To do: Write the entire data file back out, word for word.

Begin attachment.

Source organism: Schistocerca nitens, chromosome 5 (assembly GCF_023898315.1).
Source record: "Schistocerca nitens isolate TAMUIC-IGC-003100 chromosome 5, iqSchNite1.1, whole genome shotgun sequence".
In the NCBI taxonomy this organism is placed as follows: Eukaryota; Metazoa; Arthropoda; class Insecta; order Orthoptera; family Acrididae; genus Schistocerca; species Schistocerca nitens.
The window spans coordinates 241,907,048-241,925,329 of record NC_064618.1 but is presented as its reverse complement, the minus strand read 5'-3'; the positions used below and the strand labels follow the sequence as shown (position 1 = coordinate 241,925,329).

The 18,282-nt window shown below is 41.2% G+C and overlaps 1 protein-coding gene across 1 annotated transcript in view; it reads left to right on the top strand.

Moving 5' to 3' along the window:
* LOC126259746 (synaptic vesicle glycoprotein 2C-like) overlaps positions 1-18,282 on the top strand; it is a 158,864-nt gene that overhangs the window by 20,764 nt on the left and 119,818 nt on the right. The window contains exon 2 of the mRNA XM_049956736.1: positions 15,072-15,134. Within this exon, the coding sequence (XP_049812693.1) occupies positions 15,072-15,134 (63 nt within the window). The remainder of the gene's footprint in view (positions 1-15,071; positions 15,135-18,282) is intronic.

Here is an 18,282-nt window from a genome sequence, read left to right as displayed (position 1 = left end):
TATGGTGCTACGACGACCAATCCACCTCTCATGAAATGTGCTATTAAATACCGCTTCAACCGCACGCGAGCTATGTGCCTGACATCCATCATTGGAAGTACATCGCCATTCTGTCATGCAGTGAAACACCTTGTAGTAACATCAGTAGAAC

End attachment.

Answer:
Source organism: Schistocerca nitens, chromosome 5 (assembly GCF_023898315.1).
Source record: "Schistocerca nitens isolate TAMUIC-IGC-003100 chromosome 5, iqSchNite1.1, whole genome shotgun sequence".
In the NCBI taxonomy this organism is placed as follows: Eukaryota; Metazoa; Arthropoda; class Insecta; order Orthoptera; family Acrididae; genus Schistocerca; species Schistocerca nitens.
The window spans coordinates 241,907,048-241,925,329 of record NC_064618.1 but is presented as its reverse complement, the minus strand read 5'-3'; the positions used below and the strand labels follow the sequence as shown (position 1 = coordinate 241,925,329).

The 18,282-nt window shown below is 41.2% G+C and overlaps 1 protein-coding gene across 1 annotated transcript in view; it reads left to right on the top strand.

Moving 5' to 3' along the window:
* LOC126259746 (synaptic vesicle glycoprotein 2C-like) overlaps positions 1-18,282 on the top strand; it is a 158,864-nt gene that overhangs the window by 20,764 nt on the left and 119,818 nt on the right. The window contains exon 2 of the mRNA XM_049956736.1: positions 15,072-15,134. Within this exon, the coding sequence (XP_049812693.1) occupies positions 15,072-15,134 (63 nt within the window). The remainder of the gene's footprint in view (positions 1-15,071; positions 15,135-18,282) is intronic.

Here is an 18,282-nt window from a genome sequence, read left to right as displayed (position 1 = left end):
TATGGTGCTACGACGACCAATCCACCTCTCATGAAATGTGCTATTAAATACCGCTTCAACCGCACGCGAGCTATGTGCCTGACATCCATCATTGGAAGTACATCGCCATTCTGTCATGCAGTGAAACACCTTGTAGTAACATCAGTAGAAC